We are gathered here on this solemn occasion to mark the untimely and unfortunate passing of something long held in the highest esteem by those who conducted it and by those who benefitted from it, be they in the hallowed halls of academia or in the cramped cubicles of commerce: research.
But the world will little note nor long remember its demise, superseded as it was by lives of leisure ill-suited to diligence, conscientiousness, work.
Research was born during the era known as The Great Curiosity, a moment in human history in which people actually wanted to learn things — to further themselves and civilized society with quaint precepts such as knowledge, meaning, understanding, and progress — before feverishness trumped constructiveness.
The era of The Great Curiosity was followed, of course, by the era of Just Do It (which only Nike was astute enough to brand), in which knowledge succumbed to opinion; meaning was sublimated to dogma; understanding was replaced by knee-jerk, frantic, and aimless hyperkineticism; and progress was shelved precisely at the point at which output triumphed over outcomes.
How can we be sure research is dead? We bear witness to its utter absence of vital signs daily. We don’t even verify the information we’re given, let alone derive it ourselves. We don’t question sources, methods, or results. Our jobs are not to know. Our jobs are to get. Get this. Get that. Don’t think. Don’t care. Don’t question.
Do we have responsibility? Yes. Do we have authority? No. Just do it.
Whatever we’re charged with getting will be manipulated by those for whom we get it to show whatever it needs to show by the end of the day, the week, the month, the quarter, the year — to back up a supposition, to justify a decision, to save a job, to make or break a career.
Just as empiricism is a dying art, so too are primary research and patience. Primary research takes time and discipline. We have decreasing quotients of both.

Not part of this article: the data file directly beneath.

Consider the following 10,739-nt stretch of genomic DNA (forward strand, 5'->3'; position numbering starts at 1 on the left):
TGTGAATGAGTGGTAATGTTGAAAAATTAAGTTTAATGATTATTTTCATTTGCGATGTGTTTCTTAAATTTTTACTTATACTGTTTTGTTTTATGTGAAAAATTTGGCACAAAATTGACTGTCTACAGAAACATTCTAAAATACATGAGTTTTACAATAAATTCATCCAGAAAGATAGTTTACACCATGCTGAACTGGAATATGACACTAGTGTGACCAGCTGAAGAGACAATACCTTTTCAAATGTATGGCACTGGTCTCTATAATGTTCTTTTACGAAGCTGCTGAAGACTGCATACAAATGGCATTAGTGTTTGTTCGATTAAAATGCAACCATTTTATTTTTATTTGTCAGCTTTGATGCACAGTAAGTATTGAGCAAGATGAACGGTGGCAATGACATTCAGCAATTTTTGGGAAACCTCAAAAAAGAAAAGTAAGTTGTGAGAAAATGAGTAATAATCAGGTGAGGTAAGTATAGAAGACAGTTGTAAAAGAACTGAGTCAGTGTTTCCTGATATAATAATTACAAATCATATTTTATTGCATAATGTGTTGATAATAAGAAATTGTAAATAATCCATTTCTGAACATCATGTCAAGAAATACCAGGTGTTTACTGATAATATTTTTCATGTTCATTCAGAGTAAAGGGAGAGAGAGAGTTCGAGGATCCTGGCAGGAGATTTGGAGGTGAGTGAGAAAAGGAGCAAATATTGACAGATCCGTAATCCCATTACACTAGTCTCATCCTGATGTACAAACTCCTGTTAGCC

So — like the addicted gambler who constantly returns to the poker game he knows is crooked because it’s the only game in town — we accept secondary, tertiary, and/or anecdotal research as a basis for our decision-making. If the stakes are low enough — or if we’re already convinced of the correctness of our parochial opinions — we don’t even bother with that:
Hey, Fido, do you like this?
Good boy. Neither do I.
But we can raise research from the dead: If we define ROI as relevant objective intelligence and adopt it as our gold standard, we’ll also get a return on investments of our time, discipline, and patience. And we need not rely on Big Data or formal analytics.
We can achieve objective conclusions by searching a virtually limitless source of information, comprising innumerable contributors from all over the world, accessible through one application, the proper noun for which has become a verb: Google. That source can be accessed here and here. (WARNING! BAD WORDS!)
If you don’t want to conduct a broader Web search, at least consult Wikipedia. And if you haven’t done any research at all, don’t pretend you have. No one believes it. We’re certainly capable of falling for almost anything en masse. But we’re not gullible enough (yet) to believe the dog ate the Google.
Research is dead. Long live research.
Go in peace to love and serve the research.
Image by Open Clips, courtesy of pixabay.com.